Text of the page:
From problematic plums with Mary Berry to back massages from Claudia Winkleman, Josie Ingram has been cooking up a storm on the BBC.

Josie Ingram
By Josie Ingram | September 18, 2018

If the millions of food snaps splashed over social media prove anything, it’s that we are a nation who loves to share our food. For some of us, dinnertime not only involves cooking, but capturing the results of our culinary endeavours for all our followers to see.

We might expect our foodie photos to clock up a few likes or comments on Instagram perhaps, but most of us probably wouldn’t anticipate an out-of-the-blue phone call from a TV researcher asking if we’d like to apply for a cooking competition, with national treasure Mary Berry on the judging panel.

From home baking to the BBC

But that’s just what happened to Wealth Client Services Executive Josie Ingram earlier this year when her social media posts brought her cooking to the attention of BBC One show, Britain’s Best Home Cook.

“It was such a shock,” says Josie, who works at Tay House in Glasgow where she enrols clients with voice security and supports day-to-day banking queries. “Never in a million years did I think I’d appear on a TV show – I was just a regular home cook. I thought ‘is this for real?’ I had to Google the show to make sure.”

Team support

As the competition took place over eight weeks, signing up involved taking time off work, something Josie was apprehensive about. When she broached the subject with her management team, however, she was thrilled by how supportive everyone was. “I feel so lucky,” she says. “My manager told me that it was a once in a lifetime opportunity and they weren’t going to stand in my way.

“My colleagues all encouraged me too. And, of course, they wanted samples of my dishes! I’ve made food to sell in the office to raise money for charity in the past and it’s always been popular, so I know they like my cooking,” she laughs.

London calling

For the duration of filming, Josie had to move from Glasgow to London where she lived alongside nine other contestants. Each week, they took part in two challenges, presented by Claudia Winkleman and judged by doyenne of baking Mary Berry.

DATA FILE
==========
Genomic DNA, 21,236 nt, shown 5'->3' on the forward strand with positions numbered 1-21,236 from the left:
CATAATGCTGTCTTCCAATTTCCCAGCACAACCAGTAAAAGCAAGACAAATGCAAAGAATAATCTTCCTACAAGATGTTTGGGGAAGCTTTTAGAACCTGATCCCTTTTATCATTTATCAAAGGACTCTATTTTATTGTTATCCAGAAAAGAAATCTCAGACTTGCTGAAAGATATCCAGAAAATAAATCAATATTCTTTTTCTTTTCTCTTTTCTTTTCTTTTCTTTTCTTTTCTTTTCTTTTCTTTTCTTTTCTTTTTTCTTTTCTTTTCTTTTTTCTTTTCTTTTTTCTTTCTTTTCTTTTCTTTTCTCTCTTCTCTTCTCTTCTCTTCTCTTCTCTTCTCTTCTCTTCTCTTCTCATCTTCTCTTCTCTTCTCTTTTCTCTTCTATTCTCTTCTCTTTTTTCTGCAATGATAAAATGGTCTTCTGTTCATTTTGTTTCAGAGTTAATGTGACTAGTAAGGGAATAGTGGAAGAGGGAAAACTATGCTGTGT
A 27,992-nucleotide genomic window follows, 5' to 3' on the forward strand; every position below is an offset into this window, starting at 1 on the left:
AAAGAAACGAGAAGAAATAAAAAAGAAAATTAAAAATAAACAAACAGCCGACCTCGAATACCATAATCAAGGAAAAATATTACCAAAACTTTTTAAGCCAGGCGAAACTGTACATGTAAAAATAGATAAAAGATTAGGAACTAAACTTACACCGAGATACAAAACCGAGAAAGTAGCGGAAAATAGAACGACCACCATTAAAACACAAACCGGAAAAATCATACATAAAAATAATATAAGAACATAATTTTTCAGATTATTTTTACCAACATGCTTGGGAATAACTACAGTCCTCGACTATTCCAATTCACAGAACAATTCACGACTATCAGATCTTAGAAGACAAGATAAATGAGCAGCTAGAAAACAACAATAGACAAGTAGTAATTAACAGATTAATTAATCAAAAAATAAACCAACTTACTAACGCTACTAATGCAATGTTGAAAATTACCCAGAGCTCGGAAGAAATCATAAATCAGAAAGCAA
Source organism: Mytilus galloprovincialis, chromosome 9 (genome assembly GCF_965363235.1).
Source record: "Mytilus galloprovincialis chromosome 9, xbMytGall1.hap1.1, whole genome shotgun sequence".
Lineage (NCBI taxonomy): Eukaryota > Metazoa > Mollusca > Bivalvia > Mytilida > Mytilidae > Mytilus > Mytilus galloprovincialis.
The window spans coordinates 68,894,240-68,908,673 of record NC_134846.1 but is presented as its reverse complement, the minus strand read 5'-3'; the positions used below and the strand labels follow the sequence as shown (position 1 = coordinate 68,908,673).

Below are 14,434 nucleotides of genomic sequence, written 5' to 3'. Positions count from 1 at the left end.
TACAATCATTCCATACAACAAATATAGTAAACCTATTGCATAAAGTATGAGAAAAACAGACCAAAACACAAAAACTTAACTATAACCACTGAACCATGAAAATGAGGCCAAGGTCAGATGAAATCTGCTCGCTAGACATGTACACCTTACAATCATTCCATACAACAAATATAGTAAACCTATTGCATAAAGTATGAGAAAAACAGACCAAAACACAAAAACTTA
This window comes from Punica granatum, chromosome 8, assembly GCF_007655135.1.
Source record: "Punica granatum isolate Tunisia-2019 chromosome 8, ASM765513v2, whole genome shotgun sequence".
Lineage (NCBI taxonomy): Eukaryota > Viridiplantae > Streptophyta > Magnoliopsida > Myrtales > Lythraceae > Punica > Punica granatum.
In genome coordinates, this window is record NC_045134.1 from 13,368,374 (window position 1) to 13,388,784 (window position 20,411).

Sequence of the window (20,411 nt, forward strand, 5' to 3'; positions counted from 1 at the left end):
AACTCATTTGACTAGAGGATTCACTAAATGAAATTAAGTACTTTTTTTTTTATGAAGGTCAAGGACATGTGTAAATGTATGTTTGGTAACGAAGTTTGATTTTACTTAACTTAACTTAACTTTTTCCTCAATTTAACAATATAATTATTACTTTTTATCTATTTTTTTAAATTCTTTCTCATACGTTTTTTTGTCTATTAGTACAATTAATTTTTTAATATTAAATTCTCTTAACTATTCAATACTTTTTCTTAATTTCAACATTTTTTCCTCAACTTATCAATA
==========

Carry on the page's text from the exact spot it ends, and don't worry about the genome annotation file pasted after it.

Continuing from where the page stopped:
Says Josie: “It was so surreal having watched Claudia and Mary on TV for all these years and then actually being in front of them – I was a bit star-struck!

“Mary would always smile encouragingly and Claudia was lovely – she even gave me a back massage when I said I was feeling tense.”

Problematic plums

Despite Claudia’s best efforts, Josie’s nerves got the better of her in week three, when the contestants were asked to make a dish featuring plums as the main ingredient. “Coming from Asia, plums aren’t something I cook with very often,” says Josie, who moved to Glasgow from her native Philippines in 2010. In the end though, it was pastry that proved to be Josie’s nemesis. After her rough puff failed to impress the judges, she was eliminated from the competition.

Foodie friends

Luckily the experience has only bolstered Josie’s love of cooking. “As well as being more open to cooking new things, I’ve gained more confidence in myself and learnt to play to my strengths,” she says. “Plus I’ve gained life-long friends – all the other contestants are like family to me.”

So, could a burgeoning TV career be on the menu? “No, no more shows,” she laughs, before adding: “Well, you never know – I always believe if it’s meant to be, it’s meant to be.”

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